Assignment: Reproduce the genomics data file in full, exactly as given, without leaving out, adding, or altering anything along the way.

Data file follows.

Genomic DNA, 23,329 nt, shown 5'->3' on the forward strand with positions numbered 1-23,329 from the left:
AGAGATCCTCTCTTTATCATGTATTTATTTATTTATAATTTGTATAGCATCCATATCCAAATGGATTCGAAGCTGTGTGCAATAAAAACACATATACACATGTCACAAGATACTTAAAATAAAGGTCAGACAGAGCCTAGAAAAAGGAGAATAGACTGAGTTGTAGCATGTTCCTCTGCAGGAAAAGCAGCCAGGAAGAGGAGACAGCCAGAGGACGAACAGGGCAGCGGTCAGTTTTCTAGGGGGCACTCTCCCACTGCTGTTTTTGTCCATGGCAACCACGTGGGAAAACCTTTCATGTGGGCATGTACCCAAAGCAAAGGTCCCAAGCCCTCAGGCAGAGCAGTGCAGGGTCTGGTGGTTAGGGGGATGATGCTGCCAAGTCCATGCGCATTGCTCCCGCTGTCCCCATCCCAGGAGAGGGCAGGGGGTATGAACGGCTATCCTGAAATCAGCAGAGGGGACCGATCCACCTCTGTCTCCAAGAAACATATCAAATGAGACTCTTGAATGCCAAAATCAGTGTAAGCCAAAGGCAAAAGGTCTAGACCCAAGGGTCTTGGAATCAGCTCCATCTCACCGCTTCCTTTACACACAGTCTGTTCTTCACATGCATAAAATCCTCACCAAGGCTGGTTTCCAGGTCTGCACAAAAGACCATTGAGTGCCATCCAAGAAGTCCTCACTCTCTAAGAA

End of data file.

Genomic DNA, 23,329 nt, shown 5'->3' on the forward strand with positions numbered 1-23,329 from the left:
AGAGATCCTCTCTTTATCATGTATTTATTTATTTATAATTTGTATAGCATCCATATCCAAATGGATTCGAAGCTGTGTGCAATAAAAACACATATACACATGTCACAAGATACTTAAAATAAAGGTCAGACAGAGCCTAGAAAAAGGAGAATAGACTGAGTTGTAGCATGTTCCTCTGCAGGAAAAGCAGCCAGGAAGAGGAGACAGCCAGAGGACGAACAGGGCAGCGGTCAGTTTTCTAGGGGGCACTCTCCCACTGCTGTTTTTGTCCATGGCAACCACGTGGGAAAACCTTTCATGTGGGCATGTACCCAAAGCAAAGGTCCCAAGCCCTCAGGCAGAGCAGTGCAGGGTCTGGTGGTTAGGGGGATGATGCTGCCAAGTCCATGCGCATTGCTCCCGCTGTCCCCATCCCAGGAGAGGGCAGGGGGTATGAACGGCTATCCTGAAATCAGCAGAGGGGACCGATCCACCTCTGTCTCCAAGAAACATATCAAATGAGACTCTTGAATGCCAAAATCAGTGTAAGCCAAAGGCAAAAGGTCTAGACCCAAGGGTCTTGGAATCAGCTCCATCTCACCGCTTCCTTTACACACAGTCTGTTCTTCACATGCATAAAATCCTCACCAAGGCTGGTTTCCAGGTCTGCACAAAAGACCATTGAGTGCCATCCAAGAAGTCCTCACTCTCTAAGAA